Tips For Planting a Garden

If you are like many homeowners, you have probably spent hours (if not days) outside on a sunny Sunday morning looking for that perfect place to layout and enjoy the flowers and good weather. No matter where you end up, you are surrounded by beautiful plants and a beautiful garden full of bright-colored flowers. Now you know how beautiful your garden really is and you want to keep it that way all year long. It is time to learn a little bit about gardening so you can make the best use of what nature (or yourself) has to offer you.


The first thing

What you need to consider is how much sun exposure your garden gets throughout the year. Figure out how much sun your garden gets in each season and at what angle you are getting it. You can then begin to learn about sun tolerance and hardiness zones. A hardiness zone is a scale that is used to determine what plants will grow best in your climate. A high hardiness zone will be able to handle much more fun than a low one.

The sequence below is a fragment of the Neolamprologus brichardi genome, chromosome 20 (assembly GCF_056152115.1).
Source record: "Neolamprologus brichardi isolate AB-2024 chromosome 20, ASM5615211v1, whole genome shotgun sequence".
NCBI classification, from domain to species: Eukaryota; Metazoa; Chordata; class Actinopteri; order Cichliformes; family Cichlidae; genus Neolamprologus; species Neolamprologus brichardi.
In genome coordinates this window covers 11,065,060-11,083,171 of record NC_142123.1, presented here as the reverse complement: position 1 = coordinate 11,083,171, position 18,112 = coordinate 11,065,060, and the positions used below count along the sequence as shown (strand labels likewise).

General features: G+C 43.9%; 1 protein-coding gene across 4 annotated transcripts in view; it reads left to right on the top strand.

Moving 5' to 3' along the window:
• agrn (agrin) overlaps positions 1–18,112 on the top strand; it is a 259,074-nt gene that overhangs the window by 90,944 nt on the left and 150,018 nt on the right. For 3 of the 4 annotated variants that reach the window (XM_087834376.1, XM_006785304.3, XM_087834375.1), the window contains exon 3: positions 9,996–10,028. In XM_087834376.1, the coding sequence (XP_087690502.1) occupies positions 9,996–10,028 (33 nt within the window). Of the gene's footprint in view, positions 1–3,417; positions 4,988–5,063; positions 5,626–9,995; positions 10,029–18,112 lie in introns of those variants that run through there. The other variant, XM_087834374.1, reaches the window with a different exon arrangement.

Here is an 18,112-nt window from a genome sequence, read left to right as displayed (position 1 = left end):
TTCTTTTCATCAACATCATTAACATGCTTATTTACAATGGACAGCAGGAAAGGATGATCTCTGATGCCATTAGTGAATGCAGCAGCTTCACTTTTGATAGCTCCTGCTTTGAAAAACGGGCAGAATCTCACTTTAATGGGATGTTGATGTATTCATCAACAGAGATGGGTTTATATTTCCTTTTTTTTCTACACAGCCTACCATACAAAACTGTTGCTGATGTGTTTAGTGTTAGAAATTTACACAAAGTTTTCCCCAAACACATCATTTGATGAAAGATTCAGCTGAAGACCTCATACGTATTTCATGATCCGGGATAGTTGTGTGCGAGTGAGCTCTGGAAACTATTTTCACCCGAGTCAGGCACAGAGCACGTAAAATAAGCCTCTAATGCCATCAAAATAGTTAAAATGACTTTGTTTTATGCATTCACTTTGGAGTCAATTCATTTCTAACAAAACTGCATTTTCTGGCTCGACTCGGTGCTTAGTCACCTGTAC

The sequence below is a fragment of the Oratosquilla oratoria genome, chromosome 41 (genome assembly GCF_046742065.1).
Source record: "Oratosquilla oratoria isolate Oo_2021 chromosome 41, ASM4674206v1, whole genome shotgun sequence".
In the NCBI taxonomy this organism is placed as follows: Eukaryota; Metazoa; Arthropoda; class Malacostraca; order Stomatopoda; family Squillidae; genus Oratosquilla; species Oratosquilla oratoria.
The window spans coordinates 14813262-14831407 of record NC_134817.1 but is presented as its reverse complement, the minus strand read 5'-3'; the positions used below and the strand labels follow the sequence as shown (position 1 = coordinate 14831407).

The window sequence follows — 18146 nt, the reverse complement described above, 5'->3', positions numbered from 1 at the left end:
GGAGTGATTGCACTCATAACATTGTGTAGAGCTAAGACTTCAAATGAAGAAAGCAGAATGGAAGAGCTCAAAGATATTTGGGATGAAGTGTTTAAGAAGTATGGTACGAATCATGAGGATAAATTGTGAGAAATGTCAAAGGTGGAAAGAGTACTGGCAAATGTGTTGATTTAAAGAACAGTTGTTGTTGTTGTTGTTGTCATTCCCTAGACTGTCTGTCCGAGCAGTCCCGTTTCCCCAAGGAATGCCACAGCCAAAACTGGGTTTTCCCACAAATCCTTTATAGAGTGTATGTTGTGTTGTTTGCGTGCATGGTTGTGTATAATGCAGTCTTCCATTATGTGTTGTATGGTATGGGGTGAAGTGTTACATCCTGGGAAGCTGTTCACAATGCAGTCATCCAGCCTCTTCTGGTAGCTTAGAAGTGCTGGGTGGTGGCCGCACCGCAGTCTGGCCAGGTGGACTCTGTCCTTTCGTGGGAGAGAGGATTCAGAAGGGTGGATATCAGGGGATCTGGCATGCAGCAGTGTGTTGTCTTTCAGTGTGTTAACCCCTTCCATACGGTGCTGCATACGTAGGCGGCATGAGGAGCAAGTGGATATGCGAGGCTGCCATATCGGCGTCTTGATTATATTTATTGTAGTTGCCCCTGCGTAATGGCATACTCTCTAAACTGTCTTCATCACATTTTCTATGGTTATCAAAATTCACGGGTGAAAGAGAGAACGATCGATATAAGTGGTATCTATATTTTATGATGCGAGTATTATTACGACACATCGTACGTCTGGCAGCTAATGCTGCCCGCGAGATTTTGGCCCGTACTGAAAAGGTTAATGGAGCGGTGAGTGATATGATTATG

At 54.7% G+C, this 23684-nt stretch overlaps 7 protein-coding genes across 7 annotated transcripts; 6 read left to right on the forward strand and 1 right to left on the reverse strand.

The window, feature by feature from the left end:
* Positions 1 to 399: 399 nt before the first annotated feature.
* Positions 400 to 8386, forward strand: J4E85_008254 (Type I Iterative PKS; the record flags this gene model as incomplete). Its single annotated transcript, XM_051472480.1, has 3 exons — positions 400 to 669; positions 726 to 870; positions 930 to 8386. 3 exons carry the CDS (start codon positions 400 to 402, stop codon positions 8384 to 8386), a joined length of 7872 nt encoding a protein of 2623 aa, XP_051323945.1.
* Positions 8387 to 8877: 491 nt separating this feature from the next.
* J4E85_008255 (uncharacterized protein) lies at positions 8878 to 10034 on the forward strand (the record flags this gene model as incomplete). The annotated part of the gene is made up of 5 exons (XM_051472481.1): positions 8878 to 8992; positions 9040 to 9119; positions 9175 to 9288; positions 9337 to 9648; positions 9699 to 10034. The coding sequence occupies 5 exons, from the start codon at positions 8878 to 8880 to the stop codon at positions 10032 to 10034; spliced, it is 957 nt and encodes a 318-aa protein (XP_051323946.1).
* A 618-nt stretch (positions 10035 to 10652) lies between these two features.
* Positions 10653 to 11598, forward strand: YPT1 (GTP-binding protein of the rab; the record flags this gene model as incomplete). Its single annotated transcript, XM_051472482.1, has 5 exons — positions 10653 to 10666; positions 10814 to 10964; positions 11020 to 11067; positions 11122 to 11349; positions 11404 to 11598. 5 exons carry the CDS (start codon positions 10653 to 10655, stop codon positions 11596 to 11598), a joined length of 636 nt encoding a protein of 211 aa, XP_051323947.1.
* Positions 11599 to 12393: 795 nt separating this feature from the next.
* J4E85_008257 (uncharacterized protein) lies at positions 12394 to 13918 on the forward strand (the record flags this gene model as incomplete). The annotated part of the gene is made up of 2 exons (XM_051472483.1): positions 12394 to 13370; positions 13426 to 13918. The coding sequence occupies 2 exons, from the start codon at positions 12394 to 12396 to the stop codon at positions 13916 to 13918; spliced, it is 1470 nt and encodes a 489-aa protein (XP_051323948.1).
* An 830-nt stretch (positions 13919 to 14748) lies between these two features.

Shade tolerant plants are very important for gardens.

Most vegetables, including tomatoes, need at least some shade during most of the day to produce quality fruit. Shrubs and trees do best in shady areas, though they also need full sun to thrive. Be careful with shade-tolerant plants though as they tend to develop problems if too much shade is introduced into their environment.


Hardiness zones affect how well your garden will grow.

Certain trees and shrubs cannot handle sun exposure throughout the whole growing season. Some trees such as maples, oaks, and beeches will not grow at all in a very hot or very cold climate. Others such as fruit trees, such as peaches and pears, will not grow at all during the winter months.


Good Planting Location

In the west facing sun exposure is usually best for many gardeners. This is because it offers the greatest amount of shade in a short amount of time. Your planting location will also dictate how well your garden grows. Sunlight is better for taller growing plants and gardeners with smaller back gardens.


Taller plants should be planted higher

and more upright to maximize the amount of sunlight they receive. Shorter gardens should be planted closer to the ground and trees. Lastly, keep in mind that shade-tolerant plants tend to require less water in the garden as they conserve energy when exposed to shade.

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